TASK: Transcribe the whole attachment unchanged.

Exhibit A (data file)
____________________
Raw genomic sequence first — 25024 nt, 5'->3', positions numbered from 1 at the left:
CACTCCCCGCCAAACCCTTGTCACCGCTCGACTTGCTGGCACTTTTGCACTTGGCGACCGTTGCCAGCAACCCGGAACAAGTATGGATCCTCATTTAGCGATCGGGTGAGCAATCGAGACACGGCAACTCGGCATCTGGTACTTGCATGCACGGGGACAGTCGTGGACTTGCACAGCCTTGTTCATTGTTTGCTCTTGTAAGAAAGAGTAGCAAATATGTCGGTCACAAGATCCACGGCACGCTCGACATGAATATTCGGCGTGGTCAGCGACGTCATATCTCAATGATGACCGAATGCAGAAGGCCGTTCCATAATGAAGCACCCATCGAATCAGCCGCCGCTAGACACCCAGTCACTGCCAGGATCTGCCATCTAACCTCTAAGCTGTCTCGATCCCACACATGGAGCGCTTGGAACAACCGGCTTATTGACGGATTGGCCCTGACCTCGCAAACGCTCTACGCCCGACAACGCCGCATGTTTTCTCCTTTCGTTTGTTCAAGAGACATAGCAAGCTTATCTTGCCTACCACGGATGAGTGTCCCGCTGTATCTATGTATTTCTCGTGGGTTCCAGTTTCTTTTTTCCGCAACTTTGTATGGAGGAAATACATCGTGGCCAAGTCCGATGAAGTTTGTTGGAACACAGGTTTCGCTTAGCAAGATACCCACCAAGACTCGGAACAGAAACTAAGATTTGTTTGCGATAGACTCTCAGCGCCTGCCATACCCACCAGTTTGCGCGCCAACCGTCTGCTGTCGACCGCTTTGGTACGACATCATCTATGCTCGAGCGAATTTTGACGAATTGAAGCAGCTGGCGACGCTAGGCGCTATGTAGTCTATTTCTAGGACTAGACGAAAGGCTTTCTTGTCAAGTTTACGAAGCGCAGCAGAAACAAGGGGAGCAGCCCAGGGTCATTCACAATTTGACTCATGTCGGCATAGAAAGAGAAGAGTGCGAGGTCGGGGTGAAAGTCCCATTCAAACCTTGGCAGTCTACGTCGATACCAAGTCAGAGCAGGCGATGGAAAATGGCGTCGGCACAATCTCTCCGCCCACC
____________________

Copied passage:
Raw genomic sequence first — 25024 nt, 5'->3', positions numbered from 1 at the left:
CACTCCCCGCCAAACCCTTGTCACCGCTCGACTTGCTGGCACTTTTGCACTTGGCGACCGTTGCCAGCAACCCGGAACAAGTATGGATCCTCATTTAGCGATCGGGTGAGCAATCGAGACACGGCAACTCGGCATCTGGTACTTGCATGCACGGGGACAGTCGTGGACTTGCACAGCCTTGTTCATTGTTTGCTCTTGTAAGAAAGAGTAGCAAATATGTCGGTCACAAGATCCACGGCACGCTCGACATGAATATTCGGCGTGGTCAGCGACGTCATATCTCAATGATGACCGAATGCAGAAGGCCGTTCCATAATGAAGCACCCATCGAATCAGCCGCCGCTAGACACCCAGTCACTGCCAGGATCTGCCATCTAACCTCTAAGCTGTCTCGATCCCACACATGGAGCGCTTGGAACAACCGGCTTATTGACGGATTGGCCCTGACCTCGCAAACGCTCTACGCCCGACAACGCCGCATGTTTTCTCCTTTCGTTTGTTCAAGAGACATAGCAAGCTTATCTTGCCTACCACGGATGAGTGTCCCGCTGTATCTATGTATTTCTCGTGGGTTCCAGTTTCTTTTTTCCGCAACTTTGTATGGAGGAAATACATCGTGGCCAAGTCCGATGAAGTTTGTTGGAACACAGGTTTCGCTTAGCAAGATACCCACCAAGACTCGGAACAGAAACTAAGATTTGTTTGCGATAGACTCTCAGCGCCTGCCATACCCACCAGTTTGCGCGCCAACCGTCTGCTGTCGACCGCTTTGGTACGACATCATCTATGCTCGAGCGAATTTTGACGAATTGAAGCAGCTGGCGACGCTAGGCGCTATGTAGTCTATTTCTAGGACTAGACGAAAGGCTTTCTTGTCAAGTTTACGAAGCGCAGCAGAAACAAGGGGAGCAGCCCAGGGTCATTCACAATTTGACTCATGTCGGCATAGAAAGAGAAGAGTGCGAGGTCGGGGTGAAAGTCCCATTCAAACCTTGGCAGTCTACGTCGATACCAAGTCAGAGCAGGCGATGGAAAATGGCGTCGGCACAATCTCTCCGCCCACC